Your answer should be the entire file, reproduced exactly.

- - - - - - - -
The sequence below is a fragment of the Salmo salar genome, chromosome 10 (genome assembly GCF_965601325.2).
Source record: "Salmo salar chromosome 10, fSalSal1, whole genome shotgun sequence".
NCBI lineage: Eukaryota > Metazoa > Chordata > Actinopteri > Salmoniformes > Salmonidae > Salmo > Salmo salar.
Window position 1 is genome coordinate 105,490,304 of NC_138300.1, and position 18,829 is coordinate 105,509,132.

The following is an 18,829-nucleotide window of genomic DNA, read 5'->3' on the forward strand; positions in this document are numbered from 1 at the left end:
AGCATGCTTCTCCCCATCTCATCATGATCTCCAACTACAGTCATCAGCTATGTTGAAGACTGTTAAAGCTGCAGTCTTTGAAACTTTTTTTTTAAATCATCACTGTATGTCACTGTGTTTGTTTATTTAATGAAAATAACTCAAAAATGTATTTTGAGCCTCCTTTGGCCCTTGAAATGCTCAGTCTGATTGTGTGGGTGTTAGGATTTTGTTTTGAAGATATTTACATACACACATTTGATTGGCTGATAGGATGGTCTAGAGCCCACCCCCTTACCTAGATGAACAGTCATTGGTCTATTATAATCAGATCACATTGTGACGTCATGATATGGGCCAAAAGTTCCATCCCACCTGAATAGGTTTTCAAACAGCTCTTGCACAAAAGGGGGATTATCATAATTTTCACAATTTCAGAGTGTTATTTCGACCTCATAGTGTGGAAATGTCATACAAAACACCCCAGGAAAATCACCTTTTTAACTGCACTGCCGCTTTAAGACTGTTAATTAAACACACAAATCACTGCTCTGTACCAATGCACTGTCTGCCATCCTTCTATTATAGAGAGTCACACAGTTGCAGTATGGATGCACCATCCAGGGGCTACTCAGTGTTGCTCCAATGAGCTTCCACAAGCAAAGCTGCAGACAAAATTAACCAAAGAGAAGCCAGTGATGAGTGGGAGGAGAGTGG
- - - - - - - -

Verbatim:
The sequence below is a fragment of the Salmo salar genome, chromosome 10 (genome assembly GCF_965601325.2).
Source record: "Salmo salar chromosome 10, fSalSal1, whole genome shotgun sequence".
NCBI lineage: Eukaryota > Metazoa > Chordata > Actinopteri > Salmoniformes > Salmonidae > Salmo > Salmo salar.
Window position 1 is genome coordinate 105,490,304 of NC_138300.1, and position 18,829 is coordinate 105,509,132.

The following is an 18,829-nucleotide window of genomic DNA, read 5'->3' on the forward strand; positions in this document are numbered from 1 at the left end:
AGCATGCTTCTCCCCATCTCATCATGATCTCCAACTACAGTCATCAGCTATGTTGAAGACTGTTAAAGCTGCAGTCTTTGAAACTTTTTTTTTAAATCATCACTGTATGTCACTGTGTTTGTTTATTTAATGAAAATAACTCAAAAATGTATTTTGAGCCTCCTTTGGCCCTTGAAATGCTCAGTCTGATTGTGTGGGTGTTAGGATTTTGTTTTGAAGATATTTACATACACACATTTGATTGGCTGATAGGATGGTCTAGAGCCCACCCCCTTACCTAGATGAACAGTCATTGGTCTATTATAATCAGATCACATTGTGACGTCATGATATGGGCCAAAAGTTCCATCCCACCTGAATAGGTTTTCAAACAGCTCTTGCACAAAAGGGGGATTATCATAATTTTCACAATTTCAGAGTGTTATTTCGACCTCATAGTGTGGAAATGTCATACAAAACACCCCAGGAAAATCACCTTTTTAACTGCACTGCCGCTTTAAGACTGTTAATTAAACACACAAATCACTGCTCTGTACCAATGCACTGTCTGCCATCCTTCTATTATAGAGAGTCACACAGTTGCAGTATGGATGCACCATCCAGGGGCTACTCAGTGTTGCTCCAATGAGCTTCCACAAGCAAAGCTGCAGACAAAATTAACCAAAGAGAAGCCAGTGATGAGTGGGAGGAGAGTGG